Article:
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Central Springs softball ready for "new normal"
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Central Springs softball ready for "new normal"

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It’s a new normal this season for Central Springs softball. 

In Iowa high school sports, the phrase “new normal” has typically referred to the many new rules and regulations that are in place this season to help combat the spread of COVID-19. But for the Panthers, the new guidelines are only one part of the team’s many adjustments.

Gone is Hannah Ausenhus, the Panthers’ ace pitcher and top hitter, who graduated in 2019 and now attends Coe College. Last season, Ausenhus was the driving force behind the teams' state tournament run, with a .482 average, 14 home runs and 51 RBI at the plate. On the mound, Ausenhus compiled a 1.70 ERA, a 0.98 WHIP, and 249 strikeouts. 

Central Springs softball practice-3

Central Springs softball coach Belinda Nelson encourages her team at practice on Friday.

This season, the Panthers will employ two starting pitchers, in sophomore Kaylea Fessler and freshman Cooper Klaahsen. 

“The thing that will be different is that I have two pitchers who will be starters,” head coach Belinda Nelson said. “I’m not relying just on one. I think that is what is going to be exciting. I haven’t had that for a long time. It is going to give some kids a chance to play other positions. They’re excited.”

Sophomore catcher Madisyn Kelley is excited for the change. Both of the Panther's pitchers combined to pitch just eight innings last season, as Ausenhus pitched 202 of the team's 210 total innings, but Kelley has been playing with Fessler and Klaahsen for years. 

Central Springs softball practice 2

Central Springs softball players work on technique at practice on Friday.

 

“One is lefty and one is righty, so they each have different spins,” Kelley said. “They each have their own pitches that they are the best at. They’re different styles, but I’ve caught with them for years. It’s going to be really nice. I’m pretty sure they will be splitting innings or splitting games. It is going to be fun.”

The Panthers return the majority of their powerful offense from the 2019 season, where they finished fourth in the state with 45 home runs. Freshman Abby Pate drove in 46 runs with seven homers a season ago. Sophomore Abigayle Angell was second on the team with 11 home runs and 42 RBI in 2019, and Kelley hit four home runs and drove in 23 RBI. With all of those players returning, the Panthers pack some thump at the plate.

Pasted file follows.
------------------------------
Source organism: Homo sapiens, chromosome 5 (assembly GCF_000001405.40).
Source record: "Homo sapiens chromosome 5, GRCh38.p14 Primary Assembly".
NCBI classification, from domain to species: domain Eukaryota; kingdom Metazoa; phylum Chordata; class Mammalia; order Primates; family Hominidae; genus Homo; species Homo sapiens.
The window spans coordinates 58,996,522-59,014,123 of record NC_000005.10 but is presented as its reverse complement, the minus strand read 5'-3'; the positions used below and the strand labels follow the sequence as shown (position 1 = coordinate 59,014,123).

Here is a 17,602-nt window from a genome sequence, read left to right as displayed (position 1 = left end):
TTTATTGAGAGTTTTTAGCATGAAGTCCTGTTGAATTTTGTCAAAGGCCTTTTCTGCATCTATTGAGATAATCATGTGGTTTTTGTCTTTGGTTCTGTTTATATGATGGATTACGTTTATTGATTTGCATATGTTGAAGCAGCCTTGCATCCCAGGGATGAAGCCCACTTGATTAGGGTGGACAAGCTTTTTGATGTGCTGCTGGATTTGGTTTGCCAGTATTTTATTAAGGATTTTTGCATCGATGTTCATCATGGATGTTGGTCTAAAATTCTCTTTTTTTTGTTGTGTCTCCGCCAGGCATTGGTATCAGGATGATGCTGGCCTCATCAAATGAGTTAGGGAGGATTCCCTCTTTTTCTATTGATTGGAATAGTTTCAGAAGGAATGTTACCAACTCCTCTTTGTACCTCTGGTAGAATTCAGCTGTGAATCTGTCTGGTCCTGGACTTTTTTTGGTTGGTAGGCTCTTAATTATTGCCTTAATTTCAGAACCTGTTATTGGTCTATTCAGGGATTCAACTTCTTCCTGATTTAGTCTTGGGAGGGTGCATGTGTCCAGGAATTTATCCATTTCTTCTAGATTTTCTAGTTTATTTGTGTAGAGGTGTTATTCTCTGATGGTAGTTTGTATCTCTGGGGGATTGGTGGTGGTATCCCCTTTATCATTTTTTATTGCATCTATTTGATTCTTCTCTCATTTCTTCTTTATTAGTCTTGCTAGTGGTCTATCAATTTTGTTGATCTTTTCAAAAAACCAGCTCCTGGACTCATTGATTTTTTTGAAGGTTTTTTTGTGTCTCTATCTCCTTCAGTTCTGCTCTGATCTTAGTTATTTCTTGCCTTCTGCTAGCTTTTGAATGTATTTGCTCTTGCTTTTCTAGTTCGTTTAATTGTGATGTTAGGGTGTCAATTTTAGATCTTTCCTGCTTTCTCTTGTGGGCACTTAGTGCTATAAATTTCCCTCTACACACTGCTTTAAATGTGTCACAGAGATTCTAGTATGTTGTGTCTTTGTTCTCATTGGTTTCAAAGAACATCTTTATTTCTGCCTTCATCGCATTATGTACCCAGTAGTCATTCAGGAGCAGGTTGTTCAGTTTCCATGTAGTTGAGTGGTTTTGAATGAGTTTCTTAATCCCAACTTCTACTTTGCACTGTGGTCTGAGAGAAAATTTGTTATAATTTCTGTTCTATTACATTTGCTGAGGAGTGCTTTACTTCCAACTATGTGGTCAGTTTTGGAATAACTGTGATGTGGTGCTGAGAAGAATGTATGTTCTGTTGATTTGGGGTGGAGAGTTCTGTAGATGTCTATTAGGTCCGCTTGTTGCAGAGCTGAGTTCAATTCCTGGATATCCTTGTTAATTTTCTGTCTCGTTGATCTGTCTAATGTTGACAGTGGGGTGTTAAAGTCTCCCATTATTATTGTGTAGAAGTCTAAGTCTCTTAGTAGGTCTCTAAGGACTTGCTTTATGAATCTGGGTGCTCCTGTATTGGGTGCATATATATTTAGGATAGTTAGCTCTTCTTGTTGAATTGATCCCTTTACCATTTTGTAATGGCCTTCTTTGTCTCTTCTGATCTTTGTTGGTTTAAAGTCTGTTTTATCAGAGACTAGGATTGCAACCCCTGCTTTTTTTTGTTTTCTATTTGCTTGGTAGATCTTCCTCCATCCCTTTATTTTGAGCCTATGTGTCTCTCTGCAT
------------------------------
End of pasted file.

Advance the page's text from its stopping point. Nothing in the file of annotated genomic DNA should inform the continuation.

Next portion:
Central Springs softball practice 4

A Central Springs player practices her pitch at practice on Friday.

“We all can hit home runs,” Kelley said. “Me, Kirsten (Garnas), Abigayl, everybody is a power hitter. There is really no weak part.”

Off the field, things will look very different for Central Springs, as with every other team playing this summer. During practice, players are not allowed in the dugout, and must space their equipment out along the fence. Balls are frequently taken out of play and sanitized, and things like high-fives and sunflower seeds are not allowed. 

Equipment is also required to be sanitized before and after every practice and game, and fans at Central Springs will not be allowed to sit in the bleachers behind home plate.

According to Nelson, her team is not particularly nervous for the upcoming season, because they are taking the new health and safety precautions so seriously. 

“I told them ‘We don't want to be that team that something happens to, or a bunch of us get it and now the season is over for everybody,” Nelson said. “We want to be the team that is mad because somebody else didn’t do it. We don’t want anybody to get sick, so now it's the new normal. I’m not scared or worried because I think we’re doing pretty well with the precautions.”

There will be several challenges that Iowa's softball players will have to deal with this year. The season will be about half its usual length, and the playoffs begin just three and a half weeks after the start of the regular season. At this point, the players are happy that they get to play softball at all, and are grateful to have two weeks of practice with the full squad before the season begins. 

"With these two weeks, usually we have school now too," junior Kylie Hanft said. "It’s kind of nice to be able to focus on just this. We do have to approach it differently in that we have to work harder. Our season is cut short, and we don’t have a lot of time to warm up."

The Panthers will be a young team this year, with no seniors on the squad. To Nelson and her seven juniors, this fact takes a little bit of the pressure off of this abbreviated season, as the team knows that it has two full seasons to accomplish their goal of a state championship. 

That said, they have some lofty goals for 2020. 

"They said it to me yesterday 'We’re all back next year," Nelson said. "It just hit them. I said  'You’re right'. You guys have to set some hefty goals and go after them, because you could do it.”

On Friday, as the Panthers scrimmaged in Manly under a clear blue sky, they were grateful to be together again. A fast and strangely distant season is better than no season at all. 

Central Springs softball practice 1

Central Springs junior Kirsten Garnas talks about the short softball season at practice on Friday.

"It feels really good to be back in our home place," junior Kirsten Garnas said. "We count this as home, and it's kind of our family around here. It's great to be back with each other, and spend a summer semi-normal."

Shane Lantz covers sports for the Globe Gazette. You can reach him at Shane.Lantz@GlobeGazette.com, or by phone at 641-421-0526. Follow Shane on Twitter @ShaneMLantz. 

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